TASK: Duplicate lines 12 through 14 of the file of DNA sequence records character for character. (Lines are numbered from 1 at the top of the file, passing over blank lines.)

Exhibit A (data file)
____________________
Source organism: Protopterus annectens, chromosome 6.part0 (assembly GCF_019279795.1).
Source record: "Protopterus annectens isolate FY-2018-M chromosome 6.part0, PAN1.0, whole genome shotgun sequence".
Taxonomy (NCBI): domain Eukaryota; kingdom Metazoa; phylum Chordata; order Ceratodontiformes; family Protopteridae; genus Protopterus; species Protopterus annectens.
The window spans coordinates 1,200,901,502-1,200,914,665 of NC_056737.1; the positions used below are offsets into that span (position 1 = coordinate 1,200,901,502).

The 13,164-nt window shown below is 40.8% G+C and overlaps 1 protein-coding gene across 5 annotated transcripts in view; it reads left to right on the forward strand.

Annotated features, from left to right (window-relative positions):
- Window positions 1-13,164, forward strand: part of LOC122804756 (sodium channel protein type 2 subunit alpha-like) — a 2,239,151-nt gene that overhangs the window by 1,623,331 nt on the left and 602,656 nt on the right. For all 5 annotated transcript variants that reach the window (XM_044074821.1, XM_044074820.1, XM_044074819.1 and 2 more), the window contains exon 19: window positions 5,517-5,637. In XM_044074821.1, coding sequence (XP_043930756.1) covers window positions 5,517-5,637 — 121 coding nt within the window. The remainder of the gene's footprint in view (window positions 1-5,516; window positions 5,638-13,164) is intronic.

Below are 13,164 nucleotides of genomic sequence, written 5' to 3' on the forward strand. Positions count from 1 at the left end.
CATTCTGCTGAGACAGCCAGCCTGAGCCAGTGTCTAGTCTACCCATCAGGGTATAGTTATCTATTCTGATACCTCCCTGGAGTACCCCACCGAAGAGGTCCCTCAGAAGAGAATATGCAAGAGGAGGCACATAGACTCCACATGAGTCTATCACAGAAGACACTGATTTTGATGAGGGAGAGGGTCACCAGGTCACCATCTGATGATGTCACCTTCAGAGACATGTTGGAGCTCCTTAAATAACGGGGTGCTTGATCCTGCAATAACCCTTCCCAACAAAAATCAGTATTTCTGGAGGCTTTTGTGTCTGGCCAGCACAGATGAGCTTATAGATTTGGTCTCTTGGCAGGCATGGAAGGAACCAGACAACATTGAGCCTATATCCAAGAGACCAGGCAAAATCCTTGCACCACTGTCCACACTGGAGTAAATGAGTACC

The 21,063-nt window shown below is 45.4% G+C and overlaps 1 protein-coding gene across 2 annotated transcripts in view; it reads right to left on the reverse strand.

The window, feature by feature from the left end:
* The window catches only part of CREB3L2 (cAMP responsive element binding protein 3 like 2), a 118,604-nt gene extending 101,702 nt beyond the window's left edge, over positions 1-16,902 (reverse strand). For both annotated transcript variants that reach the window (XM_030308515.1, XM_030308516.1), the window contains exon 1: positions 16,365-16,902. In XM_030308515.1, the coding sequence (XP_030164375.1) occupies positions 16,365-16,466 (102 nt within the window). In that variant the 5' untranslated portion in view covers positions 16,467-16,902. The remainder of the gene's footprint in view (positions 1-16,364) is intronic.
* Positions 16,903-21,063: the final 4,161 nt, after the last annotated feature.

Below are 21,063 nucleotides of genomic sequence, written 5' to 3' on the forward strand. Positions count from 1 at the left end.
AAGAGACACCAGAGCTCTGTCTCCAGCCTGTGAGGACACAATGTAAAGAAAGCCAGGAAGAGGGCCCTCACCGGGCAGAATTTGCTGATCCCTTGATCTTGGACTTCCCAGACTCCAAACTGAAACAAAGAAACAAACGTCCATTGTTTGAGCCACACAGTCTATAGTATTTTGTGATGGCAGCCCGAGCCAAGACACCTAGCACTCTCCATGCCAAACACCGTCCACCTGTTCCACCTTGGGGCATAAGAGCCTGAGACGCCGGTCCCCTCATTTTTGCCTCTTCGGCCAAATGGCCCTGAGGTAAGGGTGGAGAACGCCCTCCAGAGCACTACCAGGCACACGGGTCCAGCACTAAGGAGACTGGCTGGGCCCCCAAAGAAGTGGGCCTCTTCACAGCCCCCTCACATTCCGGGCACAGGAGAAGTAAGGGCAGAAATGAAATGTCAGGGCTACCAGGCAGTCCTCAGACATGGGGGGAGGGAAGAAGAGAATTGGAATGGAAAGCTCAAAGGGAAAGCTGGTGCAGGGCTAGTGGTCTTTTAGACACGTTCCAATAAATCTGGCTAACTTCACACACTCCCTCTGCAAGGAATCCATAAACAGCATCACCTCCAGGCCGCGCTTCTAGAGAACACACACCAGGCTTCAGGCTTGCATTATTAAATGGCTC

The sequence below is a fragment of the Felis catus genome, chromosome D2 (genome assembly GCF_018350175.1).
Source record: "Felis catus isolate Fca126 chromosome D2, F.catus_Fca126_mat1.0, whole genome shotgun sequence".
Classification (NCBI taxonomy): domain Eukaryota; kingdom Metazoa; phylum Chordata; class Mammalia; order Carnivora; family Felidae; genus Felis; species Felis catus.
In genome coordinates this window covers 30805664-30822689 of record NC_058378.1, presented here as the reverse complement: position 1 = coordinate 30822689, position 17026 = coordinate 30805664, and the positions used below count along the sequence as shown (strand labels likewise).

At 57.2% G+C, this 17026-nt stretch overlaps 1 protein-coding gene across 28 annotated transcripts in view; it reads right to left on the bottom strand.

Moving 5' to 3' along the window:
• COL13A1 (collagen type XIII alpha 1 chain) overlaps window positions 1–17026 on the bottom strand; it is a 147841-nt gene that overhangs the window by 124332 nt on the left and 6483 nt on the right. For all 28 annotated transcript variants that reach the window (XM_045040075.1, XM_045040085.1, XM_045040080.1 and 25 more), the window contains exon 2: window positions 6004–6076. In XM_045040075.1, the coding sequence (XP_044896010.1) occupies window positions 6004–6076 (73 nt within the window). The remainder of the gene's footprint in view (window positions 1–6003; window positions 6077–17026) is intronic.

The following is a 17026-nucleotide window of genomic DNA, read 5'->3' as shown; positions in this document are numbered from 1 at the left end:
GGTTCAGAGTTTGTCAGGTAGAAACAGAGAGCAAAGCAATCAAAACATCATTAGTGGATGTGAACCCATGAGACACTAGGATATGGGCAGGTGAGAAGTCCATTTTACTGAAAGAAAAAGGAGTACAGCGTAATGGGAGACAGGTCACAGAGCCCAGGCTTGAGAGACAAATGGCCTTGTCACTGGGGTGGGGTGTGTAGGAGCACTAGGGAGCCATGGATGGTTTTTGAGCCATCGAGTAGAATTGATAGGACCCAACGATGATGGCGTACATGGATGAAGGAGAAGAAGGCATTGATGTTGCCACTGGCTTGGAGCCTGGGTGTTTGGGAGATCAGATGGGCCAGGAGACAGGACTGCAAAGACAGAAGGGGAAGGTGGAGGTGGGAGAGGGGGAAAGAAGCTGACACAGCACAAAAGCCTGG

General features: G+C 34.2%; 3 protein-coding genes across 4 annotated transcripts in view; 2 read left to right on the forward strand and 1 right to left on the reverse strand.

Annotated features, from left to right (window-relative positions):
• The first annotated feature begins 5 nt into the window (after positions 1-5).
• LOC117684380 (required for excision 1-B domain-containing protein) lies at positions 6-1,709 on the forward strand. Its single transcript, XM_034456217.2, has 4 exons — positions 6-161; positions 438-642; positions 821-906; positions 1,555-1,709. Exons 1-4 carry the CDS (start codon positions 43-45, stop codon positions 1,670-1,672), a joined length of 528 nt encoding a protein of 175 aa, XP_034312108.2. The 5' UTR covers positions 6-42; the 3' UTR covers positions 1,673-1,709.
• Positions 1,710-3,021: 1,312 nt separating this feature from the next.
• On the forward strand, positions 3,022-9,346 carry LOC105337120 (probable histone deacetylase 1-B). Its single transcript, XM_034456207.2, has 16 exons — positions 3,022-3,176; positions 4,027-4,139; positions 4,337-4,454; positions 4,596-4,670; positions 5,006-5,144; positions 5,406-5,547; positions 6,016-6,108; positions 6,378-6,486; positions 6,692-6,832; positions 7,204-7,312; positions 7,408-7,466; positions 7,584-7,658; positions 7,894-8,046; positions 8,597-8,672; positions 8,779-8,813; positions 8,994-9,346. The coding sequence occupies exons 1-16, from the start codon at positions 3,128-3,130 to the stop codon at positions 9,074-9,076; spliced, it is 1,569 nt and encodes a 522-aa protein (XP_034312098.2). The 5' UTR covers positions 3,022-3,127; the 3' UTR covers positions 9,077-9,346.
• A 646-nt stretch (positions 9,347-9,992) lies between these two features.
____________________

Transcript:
* The window catches only part of CREB3L2 (cAMP responsive element binding protein 3 like 2), a 118,604-nt gene extending 101,702 nt beyond the window's left edge, over positions 1-16,902 (reverse strand). For both annotated transcript variants that reach the window (XM_030308515.1, XM_030308516.1), the window contains exon 1: positions 16,365-16,902. In XM_030308515.1, the coding sequence (XP_030164375.1) occupies positions 16,365-16,466 (102 nt within the window). In that variant the 5' untranslated portion in view covers positions 16,467-16,902. The remainder of the gene's footprint in view (positions 1-16,364) is intronic.
* Positions 16,903-21,063: the final 4,161 nt, after the last annotated feature.

Below are 21,063 nucleotides of genomic sequence, written 5' to 3' on the forward strand. Positions count from 1 at the left end.